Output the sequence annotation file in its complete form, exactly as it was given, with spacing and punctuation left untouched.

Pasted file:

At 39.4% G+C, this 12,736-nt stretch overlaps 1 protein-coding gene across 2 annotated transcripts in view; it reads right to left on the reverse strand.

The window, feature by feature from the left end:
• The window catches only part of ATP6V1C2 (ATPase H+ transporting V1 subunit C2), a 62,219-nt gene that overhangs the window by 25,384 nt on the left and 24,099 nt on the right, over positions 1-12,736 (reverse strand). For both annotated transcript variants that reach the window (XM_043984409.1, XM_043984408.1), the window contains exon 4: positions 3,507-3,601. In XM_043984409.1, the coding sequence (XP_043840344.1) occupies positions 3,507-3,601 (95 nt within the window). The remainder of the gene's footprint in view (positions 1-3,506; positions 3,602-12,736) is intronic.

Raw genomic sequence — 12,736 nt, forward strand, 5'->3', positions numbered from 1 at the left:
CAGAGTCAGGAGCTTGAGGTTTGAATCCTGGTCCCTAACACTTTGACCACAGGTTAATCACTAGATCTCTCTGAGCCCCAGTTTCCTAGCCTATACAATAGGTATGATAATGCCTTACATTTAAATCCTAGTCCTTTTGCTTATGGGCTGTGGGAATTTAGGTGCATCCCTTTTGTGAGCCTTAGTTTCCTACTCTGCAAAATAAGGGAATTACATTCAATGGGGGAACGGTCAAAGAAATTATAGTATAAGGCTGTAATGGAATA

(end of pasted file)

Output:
At 39.4% G+C, this 12,736-nt stretch overlaps 1 protein-coding gene across 2 annotated transcripts in view; it reads right to left on the reverse strand.

The window, feature by feature from the left end:
• The window catches only part of ATP6V1C2 (ATPase H+ transporting V1 subunit C2), a 62,219-nt gene that overhangs the window by 25,384 nt on the left and 24,099 nt on the right, over positions 1-12,736 (reverse strand). For both annotated transcript variants that reach the window (XM_043984409.1, XM_043984408.1), the window contains exon 4: positions 3,507-3,601. In XM_043984409.1, the coding sequence (XP_043840344.1) occupies positions 3,507-3,601 (95 nt within the window). The remainder of the gene's footprint in view (positions 1-3,506; positions 3,602-12,736) is intronic.

Raw genomic sequence — 12,736 nt, forward strand, 5'->3', positions numbered from 1 at the left:
CAGAGTCAGGAGCTTGAGGTTTGAATCCTGGTCCCTAACACTTTGACCACAGGTTAATCACTAGATCTCTCTGAGCCCCAGTTTCCTAGCCTATACAATAGGTATGATAATGCCTTACATTTAAATCCTAGTCCTTTTGCTTATGGGCTGTGGGAATTTAGGTGCATCCCTTTTGTGAGCCTTAGTTTCCTACTCTGCAAAATAAGGGAATTACATTCAATGGGGGAACGGTCAAAGAAATTATAGTATAAGGCTGTAATGGAATA